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Today Consumers are protected by the AB 431 Bill, previously payday lending businesses didn't disclose their 500 to 2,000 annual percentage charges.

It wasn't until 1999, that a bill named "AB 431" was passed by the legislature which ordered payday loan businesses to disclose their annual percentage rates.

Nevada has no usury laws that prohibit charging high interests rates, but the federal Truth in Lending Act requires all lending institutions to clearly state what the interest rate is on a loan.

Fast cash lenders that provide short-term loans previously didn't come under that federal requirement. Since the passage of AB 431, they do.

Before that, most check-cashing lenders only informed customers of the flat fee - the cash amount - they were being charged.

Customers would give the lender a check for $360 and receive $300 cash in return. If the payday loan became due in one week, the lender would cash the check after seven days and make a profit of $60. However, the lender never disclosed that the $60 "flat fee" actually equals 20 percent a week, or an annual percentage rate of 1,040 percent.

The bill was an attempt to address some of the abuses in the growing payday loan industry across the industry.

Check-lending businesses usually provide short-term fast cash payday loans to high-risk customers in dire need of money, so their high interest rates are understandable, people in the financial industry say.

Not all check-lending companies take advantage of their customers however.

Most payday customers are among Nevada's lowest-paid workers. And, before the passage of AB 431, if a customer couldn't repay the loan, some lenders would urge them to continue the loan at high interest rates.

The companies would encourage the consumer to roll the payday loan over and they'd extend the loan for $20 each week. It can become a debt treadmill that many people cant get off.

These are the working poor, people who mainly work in the casino industry. Some individuals could pay $400 to borrow $200, and then were getting sued for $600 more in interest. So the company was trying to get them to pay $1,000 for a $200 Payday loan.

Under the law, once a customer defaults, the lender cannot charge more than the prime rate plus 10 percent on the original amount of the loan, rather than the 500 to 2,000 annual percent rates they had been charging,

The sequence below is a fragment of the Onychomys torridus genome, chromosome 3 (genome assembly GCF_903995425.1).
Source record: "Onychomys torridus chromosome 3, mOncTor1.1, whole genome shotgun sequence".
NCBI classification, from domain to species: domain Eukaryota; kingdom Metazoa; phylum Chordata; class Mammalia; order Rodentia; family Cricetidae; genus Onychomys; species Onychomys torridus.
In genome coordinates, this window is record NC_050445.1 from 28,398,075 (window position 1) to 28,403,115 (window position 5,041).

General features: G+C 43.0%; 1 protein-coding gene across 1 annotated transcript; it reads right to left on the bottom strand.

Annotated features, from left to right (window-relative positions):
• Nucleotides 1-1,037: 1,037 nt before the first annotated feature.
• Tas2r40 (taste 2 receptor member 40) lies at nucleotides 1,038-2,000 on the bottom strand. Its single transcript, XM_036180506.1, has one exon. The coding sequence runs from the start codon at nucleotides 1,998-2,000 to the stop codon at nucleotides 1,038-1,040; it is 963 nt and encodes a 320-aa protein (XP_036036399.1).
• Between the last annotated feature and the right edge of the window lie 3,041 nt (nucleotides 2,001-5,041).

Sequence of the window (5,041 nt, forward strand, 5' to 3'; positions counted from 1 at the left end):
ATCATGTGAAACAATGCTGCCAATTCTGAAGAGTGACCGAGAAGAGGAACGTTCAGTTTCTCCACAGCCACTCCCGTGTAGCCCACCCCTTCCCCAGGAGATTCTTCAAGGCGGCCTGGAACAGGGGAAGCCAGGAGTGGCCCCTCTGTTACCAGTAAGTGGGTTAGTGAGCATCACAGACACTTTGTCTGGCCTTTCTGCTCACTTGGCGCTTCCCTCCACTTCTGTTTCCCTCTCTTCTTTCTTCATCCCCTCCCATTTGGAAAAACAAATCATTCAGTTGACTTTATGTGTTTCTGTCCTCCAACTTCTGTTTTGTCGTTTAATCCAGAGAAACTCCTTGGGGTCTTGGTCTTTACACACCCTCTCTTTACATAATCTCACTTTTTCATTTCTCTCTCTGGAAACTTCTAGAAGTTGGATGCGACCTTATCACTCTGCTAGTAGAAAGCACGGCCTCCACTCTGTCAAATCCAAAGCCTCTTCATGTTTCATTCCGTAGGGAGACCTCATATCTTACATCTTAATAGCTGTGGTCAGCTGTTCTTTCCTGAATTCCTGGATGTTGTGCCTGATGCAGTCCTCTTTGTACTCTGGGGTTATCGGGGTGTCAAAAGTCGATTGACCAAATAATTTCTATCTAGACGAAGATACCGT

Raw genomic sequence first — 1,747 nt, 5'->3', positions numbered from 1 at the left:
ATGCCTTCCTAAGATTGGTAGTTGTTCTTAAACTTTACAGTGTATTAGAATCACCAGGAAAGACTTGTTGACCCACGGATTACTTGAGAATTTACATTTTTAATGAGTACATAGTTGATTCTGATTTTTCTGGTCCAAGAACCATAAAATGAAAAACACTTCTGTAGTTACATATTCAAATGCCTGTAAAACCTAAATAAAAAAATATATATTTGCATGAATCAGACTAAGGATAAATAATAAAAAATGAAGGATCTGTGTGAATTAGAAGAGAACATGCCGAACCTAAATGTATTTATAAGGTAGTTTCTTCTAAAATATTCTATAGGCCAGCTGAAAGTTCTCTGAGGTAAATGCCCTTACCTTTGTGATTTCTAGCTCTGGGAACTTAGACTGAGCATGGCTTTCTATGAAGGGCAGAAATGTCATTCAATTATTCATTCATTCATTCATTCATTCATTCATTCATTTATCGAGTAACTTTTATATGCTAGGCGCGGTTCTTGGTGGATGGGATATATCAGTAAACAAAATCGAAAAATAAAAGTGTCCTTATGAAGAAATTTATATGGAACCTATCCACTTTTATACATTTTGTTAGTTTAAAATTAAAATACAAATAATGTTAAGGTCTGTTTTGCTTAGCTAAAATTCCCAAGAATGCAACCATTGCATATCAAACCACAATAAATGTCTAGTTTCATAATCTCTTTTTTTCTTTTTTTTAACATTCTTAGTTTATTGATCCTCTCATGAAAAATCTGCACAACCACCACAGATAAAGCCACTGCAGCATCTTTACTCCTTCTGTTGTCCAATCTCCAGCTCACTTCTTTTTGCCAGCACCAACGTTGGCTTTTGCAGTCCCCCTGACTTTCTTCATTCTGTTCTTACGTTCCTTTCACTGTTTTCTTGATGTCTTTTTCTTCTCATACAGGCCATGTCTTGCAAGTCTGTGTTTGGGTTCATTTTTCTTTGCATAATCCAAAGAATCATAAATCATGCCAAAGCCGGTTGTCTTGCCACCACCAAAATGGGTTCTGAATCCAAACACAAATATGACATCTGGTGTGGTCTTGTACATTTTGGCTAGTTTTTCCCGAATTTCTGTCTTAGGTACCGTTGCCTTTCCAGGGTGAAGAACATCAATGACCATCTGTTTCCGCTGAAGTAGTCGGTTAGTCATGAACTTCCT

To further protect consumers, the law prohibits lenders from making a loan that exceeds one-third of that person's monthly income unless the borrower can show they have additional funds coming from another source, such as an income tax refund.
"If people go into a bank, the bank judges whether they have the ability to pay. And if they're over their heads, they won't lend them the money. Most of the check-cashing businesses will loan anybody money, whether they can afford to borrow it or not.

AB 431 also prohibits paycheck-lending businesses from threatening people who default on their payday loans with criminal prosecution for check-writing fraud.

How many of these businesses work is they accept a post-dated check and in exchange, they give customers cash. Then if the customer is unable to repay the payday loan, they'll put the check through and threaten to prosecute them under the bad check law. They can't do that. It's a loan, not a bad check.

Bad-check laws are designed to protect merchants from people who write checks without sufficient funds in the bank with the intent of defrauding a business.

It doesn't protect lending companies that accept post-dated checks they know are not backed by money in the bank so they can then threaten customers who default with criminal prosecution rather than collection proceedings.


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